Science, policy and pandemics: Vaccines


30-06-2020

What do we know about covid-19 vaccine candidates under development? What is involved in the vaccine development, trial and innovation process? How will a successful vaccine be distributed?

In the latest of the University of Cambridge's Centre for Science and Policy (CSaP) series on science, policy and pandemics, CSaP Executive Director Dr Rob Doubleday was joined by Dr Caroline Trotter, Dr Estee Torok, and Dr Flavio Toxvaerd. They explored our current understanding of the immunology and of vaccines under development; challenges involved in vaccine distribution, and insights we have gained about innovation and knowledge exchange throughout the vaccine development process.

Listen to the discussion here>>>

Produced in partnership with Cambridge Infectious Diseases and the Cambridge Immunology Network, CSaP's Science and Policy Podcast's series on science, policy and pandemics aims to answer questions about our understanding of the current pandemic, including the epidemiology, on what basis governments are making current decisions, how much confidence we can have in the knowledge models are producing, and how to manage the uncertainties involved in the present crisis.

Throughout the discussion, Dr Torok noted that several groups around the world have been developing vaccines against covid-19. The speed at which these vaccine development processes and trials have been unfolding is unprecedented, and would have been "unthinkable a year ago". Throughout the conversation, our experts emphasised that the lessons learned from the accelerated pace of innovation throughout this crisis will continue to add value on the other side of this crisis. Here, Dr Doubleday noted that the common feature of some of the most scientifically productive times in history has been a sense of common purpose, something that has been seen throughout the scientific world throughout this pandemic.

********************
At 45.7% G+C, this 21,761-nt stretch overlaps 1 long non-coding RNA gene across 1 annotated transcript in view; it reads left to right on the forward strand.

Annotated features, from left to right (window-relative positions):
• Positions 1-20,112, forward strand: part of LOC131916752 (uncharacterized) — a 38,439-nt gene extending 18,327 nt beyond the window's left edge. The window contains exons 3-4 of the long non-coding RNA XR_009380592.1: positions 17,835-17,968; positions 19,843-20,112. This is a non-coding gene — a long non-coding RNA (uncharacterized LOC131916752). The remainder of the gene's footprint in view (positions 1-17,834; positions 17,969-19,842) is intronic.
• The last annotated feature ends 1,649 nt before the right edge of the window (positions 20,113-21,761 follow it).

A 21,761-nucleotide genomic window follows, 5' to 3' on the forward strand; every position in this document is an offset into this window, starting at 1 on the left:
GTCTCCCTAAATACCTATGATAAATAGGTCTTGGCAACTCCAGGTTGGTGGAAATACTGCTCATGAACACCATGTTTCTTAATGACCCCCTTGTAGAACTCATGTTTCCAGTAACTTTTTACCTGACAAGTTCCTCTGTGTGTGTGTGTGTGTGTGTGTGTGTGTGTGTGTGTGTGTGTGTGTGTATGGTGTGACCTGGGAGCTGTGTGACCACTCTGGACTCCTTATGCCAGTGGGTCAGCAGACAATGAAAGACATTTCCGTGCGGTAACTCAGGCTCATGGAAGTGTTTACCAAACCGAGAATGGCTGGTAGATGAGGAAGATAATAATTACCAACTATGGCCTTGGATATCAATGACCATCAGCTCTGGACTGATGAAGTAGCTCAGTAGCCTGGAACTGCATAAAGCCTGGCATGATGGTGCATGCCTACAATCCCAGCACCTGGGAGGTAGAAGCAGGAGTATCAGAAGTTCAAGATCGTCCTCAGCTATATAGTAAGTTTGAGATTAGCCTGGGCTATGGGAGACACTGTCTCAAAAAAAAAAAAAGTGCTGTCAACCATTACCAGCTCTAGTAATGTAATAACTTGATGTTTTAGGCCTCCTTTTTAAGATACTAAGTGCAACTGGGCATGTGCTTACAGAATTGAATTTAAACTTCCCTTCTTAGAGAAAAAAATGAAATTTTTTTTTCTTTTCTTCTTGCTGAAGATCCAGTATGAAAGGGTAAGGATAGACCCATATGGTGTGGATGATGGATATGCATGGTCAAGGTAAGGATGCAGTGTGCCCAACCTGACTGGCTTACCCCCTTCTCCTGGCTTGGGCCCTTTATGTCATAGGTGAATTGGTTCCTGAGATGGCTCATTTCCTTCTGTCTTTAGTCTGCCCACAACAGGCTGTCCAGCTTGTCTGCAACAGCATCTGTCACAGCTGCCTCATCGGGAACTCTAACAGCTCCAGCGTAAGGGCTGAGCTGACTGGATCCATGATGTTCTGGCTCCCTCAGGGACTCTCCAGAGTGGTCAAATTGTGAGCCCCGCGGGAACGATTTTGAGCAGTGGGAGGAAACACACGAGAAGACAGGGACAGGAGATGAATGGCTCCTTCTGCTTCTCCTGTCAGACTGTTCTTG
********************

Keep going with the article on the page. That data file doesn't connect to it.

When the time comes to deploy a successful vaccine candidate, our experts were quick to stress that deployment strategies will be impacted by the epidemic situation at the time. The phase of the epidemic, and how many doses are available, will influence who is immunised first. Here, Dr Toxvaerd also noted trade-offs between vaccinating those who are shielding first or vaccinating the young and healthy first to kick-start the economy.

With over a hundred vaccine candidates in clinical trials and more in preclinical studies, people are hedging their bets in terms of which vaccine candidate(s) will become successful. However, both Dr Torok and Dr Toxvaerd emphasised that whichever vaccines turn out to be the best, using the infrastructure to scale up production of a successful vaccine will rely on collaboration and cooperation. While Dr Toxvaerd noted that the principle of reciprocity should stop countries who develop successful vaccines from hoarding them, Dr Trotter also stressed the important role organisations such as GAVI and CEPI have to play in ensuring equitable distribution of vaccines in low and middle income contexts.

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The Centre for Science and Policy (CSaP) at the University of Cambridge is a new initiative that aims to cultivate stronger relationships between policymakers and experts in the sciences and engineering.

Centre for Science and Policy (CSaP), University of Cambridge